Ardi Stoios-Braken

The late US president John F Kennedy once said: “One person can make a difference, and everyone should try.” For the past year, the Dutch ambassador to Pakistan, Ardi Stoios-Braken, has been doing precisely that. She is making a difference in Pakistan-Netherlands relations.

Stoios-Braken has been keeping busy in Pakistani youth empowerment programs. She recently spoke to young lecturers and professors all across the country and encouraged them to achieve excellence in their field.

Earlier she visited SOS Children’s Village in Lahore, where children without adequate parental care are taken care of. Dutch company AkzoNobel Paint organized the unusual event. The ambassador saw different sections of the village and gave away gifts and prizes to the children. She said, “Pakistan is a beautiful country and the people’s hospitality is legendary.”

Stoios-Braken’s efforts stand in contrast to those of Dutch politician Geert Wilders, who in 2016 called on that country’s government to close down all mosques and Islamic schools and put a blanket ban on Muslim immigrants.

This year, he even suggested holding a blasphemous cartoon competition to ridicule Islam and its followers. As a consequence, many Pakistanis demanded closure of the Dutch Embassy. However, very few know that because of the diplomatic efforts of the Pakistani Foreign Office and Ambassador Stoios-Braken, the event in the Netherlands was called off.

A long time back, I worked with a few Dutch military officers in a United Nations mission in Africa and found them to be remarkable people. Quite often, we discussed the military and civil cultures of our two nations and narrated stories. We appreciated each other’s perspectives and acknowledged the many noble values of both cultures.

The Dutch officers acknowledged the hospitality and family system of Pakistani society. In a lighter mood, we agreed over one thing: in one’s youth, one should reside in the Netherlands and in old age, Pakistan is heaven.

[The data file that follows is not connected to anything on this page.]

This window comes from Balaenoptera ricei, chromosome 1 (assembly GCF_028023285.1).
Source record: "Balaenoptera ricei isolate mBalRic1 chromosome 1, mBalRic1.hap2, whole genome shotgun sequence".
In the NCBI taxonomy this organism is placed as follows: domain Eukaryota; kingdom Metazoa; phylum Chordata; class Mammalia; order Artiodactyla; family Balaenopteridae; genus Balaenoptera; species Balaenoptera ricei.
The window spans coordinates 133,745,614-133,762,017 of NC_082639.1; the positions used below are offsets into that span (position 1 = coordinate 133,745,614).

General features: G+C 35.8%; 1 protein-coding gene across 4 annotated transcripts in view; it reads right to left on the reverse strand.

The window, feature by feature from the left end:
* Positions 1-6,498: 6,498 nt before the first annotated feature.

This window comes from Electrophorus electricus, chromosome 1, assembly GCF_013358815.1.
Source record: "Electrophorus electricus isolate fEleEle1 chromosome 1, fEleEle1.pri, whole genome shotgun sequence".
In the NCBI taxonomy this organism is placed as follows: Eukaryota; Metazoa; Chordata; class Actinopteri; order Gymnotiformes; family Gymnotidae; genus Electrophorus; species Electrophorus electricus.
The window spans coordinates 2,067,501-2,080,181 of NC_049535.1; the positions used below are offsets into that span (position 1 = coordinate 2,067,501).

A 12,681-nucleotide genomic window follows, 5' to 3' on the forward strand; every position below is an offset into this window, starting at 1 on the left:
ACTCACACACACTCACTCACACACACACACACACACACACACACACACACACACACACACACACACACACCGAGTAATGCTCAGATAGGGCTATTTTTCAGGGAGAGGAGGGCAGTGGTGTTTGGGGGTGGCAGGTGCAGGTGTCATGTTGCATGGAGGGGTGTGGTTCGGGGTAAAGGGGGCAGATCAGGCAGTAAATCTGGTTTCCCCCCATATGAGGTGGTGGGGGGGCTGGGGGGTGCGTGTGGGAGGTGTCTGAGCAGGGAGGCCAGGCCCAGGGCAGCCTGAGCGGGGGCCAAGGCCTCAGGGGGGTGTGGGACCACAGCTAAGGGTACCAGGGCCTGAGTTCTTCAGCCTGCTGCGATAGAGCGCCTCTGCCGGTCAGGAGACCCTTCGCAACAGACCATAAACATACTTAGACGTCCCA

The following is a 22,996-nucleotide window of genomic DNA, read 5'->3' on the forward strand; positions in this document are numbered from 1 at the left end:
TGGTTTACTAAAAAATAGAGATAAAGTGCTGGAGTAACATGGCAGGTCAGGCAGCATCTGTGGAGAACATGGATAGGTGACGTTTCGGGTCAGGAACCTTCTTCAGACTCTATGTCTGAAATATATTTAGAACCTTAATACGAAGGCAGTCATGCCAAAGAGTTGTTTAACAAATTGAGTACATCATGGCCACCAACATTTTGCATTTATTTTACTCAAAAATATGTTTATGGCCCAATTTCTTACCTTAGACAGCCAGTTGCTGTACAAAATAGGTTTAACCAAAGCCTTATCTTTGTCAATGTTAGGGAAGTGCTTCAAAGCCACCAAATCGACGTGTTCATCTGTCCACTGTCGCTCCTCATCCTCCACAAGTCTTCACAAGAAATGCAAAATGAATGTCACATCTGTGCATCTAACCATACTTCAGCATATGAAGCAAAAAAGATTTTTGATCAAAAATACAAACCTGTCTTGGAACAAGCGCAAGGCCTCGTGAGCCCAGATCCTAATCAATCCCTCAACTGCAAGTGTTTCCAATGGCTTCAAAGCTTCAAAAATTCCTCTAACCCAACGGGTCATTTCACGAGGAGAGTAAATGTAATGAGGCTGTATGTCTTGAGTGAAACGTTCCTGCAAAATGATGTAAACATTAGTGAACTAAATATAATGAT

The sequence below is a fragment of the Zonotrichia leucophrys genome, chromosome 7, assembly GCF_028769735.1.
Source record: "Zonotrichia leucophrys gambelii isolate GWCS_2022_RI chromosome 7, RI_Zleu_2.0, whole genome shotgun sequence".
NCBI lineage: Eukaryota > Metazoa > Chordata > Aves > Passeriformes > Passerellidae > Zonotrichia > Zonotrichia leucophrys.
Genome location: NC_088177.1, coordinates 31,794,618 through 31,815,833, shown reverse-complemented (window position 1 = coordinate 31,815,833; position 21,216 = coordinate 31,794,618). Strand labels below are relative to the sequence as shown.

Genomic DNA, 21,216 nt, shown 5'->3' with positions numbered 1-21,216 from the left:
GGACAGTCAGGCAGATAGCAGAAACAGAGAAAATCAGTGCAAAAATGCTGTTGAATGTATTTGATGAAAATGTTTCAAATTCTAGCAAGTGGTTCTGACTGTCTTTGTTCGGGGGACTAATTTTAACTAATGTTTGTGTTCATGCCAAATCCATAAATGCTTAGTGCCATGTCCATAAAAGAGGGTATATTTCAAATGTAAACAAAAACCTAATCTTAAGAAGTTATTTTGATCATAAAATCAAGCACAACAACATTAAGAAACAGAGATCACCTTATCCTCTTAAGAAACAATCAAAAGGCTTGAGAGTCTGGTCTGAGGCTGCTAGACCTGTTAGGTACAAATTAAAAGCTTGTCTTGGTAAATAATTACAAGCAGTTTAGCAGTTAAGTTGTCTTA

But now, some 25 years later, I am shaken by the behavior of a senior Dutch politician and his Party for Freedom promoting hatred and Islamophobia, and how far political extremism has crept into the Netherlands.

The people of Pakistan associate Holland – the name by which most of us call the Netherlands – with rivers, gardens, milk and beautiful women: a kind of paradise. But Geert Wilders and his Party of Freedom are turning it into hell by preaching Islamophobia. However, there is no point in despairing as long as people like Ambassador Stoios-Braken are projecting truth and promoting peace.

With almost 17 million inhabitants, the Netherlands is one of the most densely populated countries in Europe. It is said that everyday life there is structured down to the smallest detail.

Private life and work are carefully planned, and nothing is left to the unexpected. Ad hoc changes are not appreciated, and extremes are rare in Dutch society – extreme emotions, extreme wealth or extravagant lifestyles. However, surprisingly, political extreme is taking root.

Unlike in Pakistani society, elderly people in the Netherlands are not looked upon for their wisdom and experience. However, they are well taken care of in comfortable old-age homes, once they are unable to carry on the journey of their lives on their own.

The prominent religions in Dutch society are Roman Catholicism, Protestantism and Islam. Catholics make up about 23% of the Dutch population, and Protestants nearly 14%. Muslims account for 8%, Buddhists 1%, and Hindus 0.9%. The birthrate is low at 0.38% – a rate of at least 1.1% is essential for the survival of any culture or nation. The median age is 40 years.

The Netherlands has an egalitarian society. Status and respect are obtained through skills and knowledge and not through family ties or old age. Nevertheless, the Dutch royal family is very well respected.

Dutch Ambassador Ardi Stoios-Braken deserves special tribute from the people of Pakistan for portraying the real image of Pakistan and seeing in it a lot of potential for investment. She is a brave and genuine friend of Pakistan. Despite the recent distaste created by the statements of Geert Wilders, the people of Pakistan still retain a soft image of the Netherlands and its society.

Atta Rasool Malik

Atta Rasool Malik hails from the semi-tribal areas of Pakistan. He holds an MPhil degree in International Relations from the National Defence University in Islamabad. Apart from horseback riding, his interests include reading and writing about the security of South Asia and the Middle East.

5 replies on “Dutch envoy preserves her country’s good image in Pakistan”

Comments are closed.